Mutual learning

How the mechanism operates

The OMC in employment (EES) was designed as an “arena for mutual learning processes” (Heidenreich, 2009: 20). Member State representatives interact in EMCO, share their policy experiences with peers and seek to find solutions to policy problems in a deliberative exchange of information (Hartlapp, 2009: 3). In the context of soft governance and lack of coercion, policy learning in social and employment policy was considered the most promising mechanism of influence (de la Porte and Pochet, 2012: 340). Mutual learning remains an integrative element of policy coordination in the Semester framework. Civil servants and policy experts are central actors in the process. The mechanism of mutual learning is expected to operate based on a voluntary process of direct or indirect policy learning from the EU level and from peers in the EU fora. The focus in this book is exclusively on learning which occurs in peer reviews at the EU level. Direct forms of learning describe processes in which a Member State representative in EMCO, based on new knowledge acquired through open interaction with peers, redefines his understanding of the appropriate policy means to reach a national policy objective (instrumental learning) or becomes genuinely convinced that the country should pursue new policy objectives (social learning) (Moumoutzis and Zartaloudis, 2016: 341). In instrumental learning, actors actively screen policy alternatives and learn about best practices. This type of learning resonates with Rose’s (1991) concept of lesson-drawing, in domestic actors screen for appropriate policy tools to cope with policy problems. On the other hand, social learning is a more complex process which is not easy to trace. Learning here implies a change in preferences and policy goals, which does not happen by itself but through persuasion from peers.

Empirical evidence from the employment OMC suggests that mutual learning exercises are rarely capable of exerting direct effects in the form of policy transfers; however, there is abundant evidence of indirect effects (Heidenreich, 2009: 22; Zeitlin, 2005: 472 476, 2007: 5, 2009: 229-230). Indirect learning requires that participants in EMCO reviews become, first, increasingly aware of what is out there in terms of practices and policies (heuristic learning), and second, self-reflect on the state of national policies based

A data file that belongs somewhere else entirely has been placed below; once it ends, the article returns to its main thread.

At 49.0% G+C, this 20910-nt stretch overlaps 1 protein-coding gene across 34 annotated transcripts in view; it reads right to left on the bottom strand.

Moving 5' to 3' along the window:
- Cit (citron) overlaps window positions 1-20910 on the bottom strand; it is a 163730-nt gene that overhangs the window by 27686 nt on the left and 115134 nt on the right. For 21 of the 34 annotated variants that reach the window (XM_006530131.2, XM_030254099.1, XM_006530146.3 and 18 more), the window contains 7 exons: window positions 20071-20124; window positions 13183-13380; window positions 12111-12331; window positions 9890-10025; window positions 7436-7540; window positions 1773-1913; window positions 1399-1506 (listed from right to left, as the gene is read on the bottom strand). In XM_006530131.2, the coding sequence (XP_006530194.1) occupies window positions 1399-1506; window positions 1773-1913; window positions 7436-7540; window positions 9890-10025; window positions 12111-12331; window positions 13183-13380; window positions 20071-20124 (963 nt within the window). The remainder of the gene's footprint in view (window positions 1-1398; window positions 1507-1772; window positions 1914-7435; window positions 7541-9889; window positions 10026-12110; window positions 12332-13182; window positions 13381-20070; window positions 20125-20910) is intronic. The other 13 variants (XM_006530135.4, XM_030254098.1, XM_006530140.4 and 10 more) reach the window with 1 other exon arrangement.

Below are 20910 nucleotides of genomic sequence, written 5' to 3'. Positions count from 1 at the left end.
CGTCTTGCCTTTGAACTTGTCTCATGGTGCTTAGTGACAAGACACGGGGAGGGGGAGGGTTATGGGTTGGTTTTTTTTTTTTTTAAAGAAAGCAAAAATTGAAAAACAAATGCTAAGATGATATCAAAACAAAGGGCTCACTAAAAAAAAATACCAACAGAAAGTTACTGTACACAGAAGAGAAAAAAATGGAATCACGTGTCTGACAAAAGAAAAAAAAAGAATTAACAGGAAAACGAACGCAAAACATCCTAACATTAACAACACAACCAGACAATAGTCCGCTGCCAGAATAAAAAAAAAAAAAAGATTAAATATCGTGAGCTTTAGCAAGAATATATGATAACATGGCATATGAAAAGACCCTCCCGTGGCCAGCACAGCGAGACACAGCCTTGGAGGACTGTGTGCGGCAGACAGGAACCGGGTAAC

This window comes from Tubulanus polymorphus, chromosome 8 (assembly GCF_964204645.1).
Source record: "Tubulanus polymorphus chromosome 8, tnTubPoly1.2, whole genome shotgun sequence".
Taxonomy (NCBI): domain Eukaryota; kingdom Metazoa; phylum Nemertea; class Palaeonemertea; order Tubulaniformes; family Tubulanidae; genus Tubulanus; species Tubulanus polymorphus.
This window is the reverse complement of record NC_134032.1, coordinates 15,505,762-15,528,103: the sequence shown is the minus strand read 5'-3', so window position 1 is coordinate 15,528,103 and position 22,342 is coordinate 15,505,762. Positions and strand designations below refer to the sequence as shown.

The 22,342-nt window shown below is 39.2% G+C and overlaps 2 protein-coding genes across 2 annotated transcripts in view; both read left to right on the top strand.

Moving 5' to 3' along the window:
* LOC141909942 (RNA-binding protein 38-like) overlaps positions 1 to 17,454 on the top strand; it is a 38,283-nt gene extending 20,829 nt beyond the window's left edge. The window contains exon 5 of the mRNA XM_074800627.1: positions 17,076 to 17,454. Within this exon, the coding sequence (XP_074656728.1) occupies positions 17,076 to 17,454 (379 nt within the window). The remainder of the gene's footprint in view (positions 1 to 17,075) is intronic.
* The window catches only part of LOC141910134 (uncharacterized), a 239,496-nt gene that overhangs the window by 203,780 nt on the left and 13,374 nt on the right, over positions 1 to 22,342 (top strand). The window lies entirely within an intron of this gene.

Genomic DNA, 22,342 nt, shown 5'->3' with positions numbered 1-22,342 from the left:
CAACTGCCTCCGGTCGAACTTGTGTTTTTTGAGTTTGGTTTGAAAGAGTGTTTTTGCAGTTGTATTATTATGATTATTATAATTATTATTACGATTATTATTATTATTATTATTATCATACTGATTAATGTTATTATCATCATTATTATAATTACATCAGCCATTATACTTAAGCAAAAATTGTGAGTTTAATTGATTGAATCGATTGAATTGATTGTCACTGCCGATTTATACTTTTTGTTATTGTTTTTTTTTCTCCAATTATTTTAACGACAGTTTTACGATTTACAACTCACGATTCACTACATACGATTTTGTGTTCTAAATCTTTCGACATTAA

Influence of the European Semester 47 on benchmarks and cross-examination of comparable indicators (reflexive learning). In the later, domestic actors examine the strengths and weaknesses of a domestic policy, based on the evaluation of new information coming in from peer reviews, reports and indicators. The capacity and willingness of actors in CEE for introspection is said to be very low; however, non-state actors such as NGOs, social partners and think tanks are expected to use reflexive learning as leverage (de la Porte and Pochet, 2012: 343).

Early empirical findings indicated that mutual learning within the OMC is hampered by differences in administrative, legal, institutional and economic-political conditions between countries (Nedergaard, 2006b; Casey and Gold, 2005). Others have placed mutual learning among “the most widely attested findings about the OMC’s national influence” (Zeitlin, 2009: 229). Since 2011, the review processes take the form of multilateral surveillance within the Employment Committee, in which Member States thematically and multilaterally discuss the implementation of employment CSRs and the responses to CSRs in the NRP. Several innovations in the Semester led to the intensification of multilateral surveillance. This trend has raised expectations on the influence of mutual learning.

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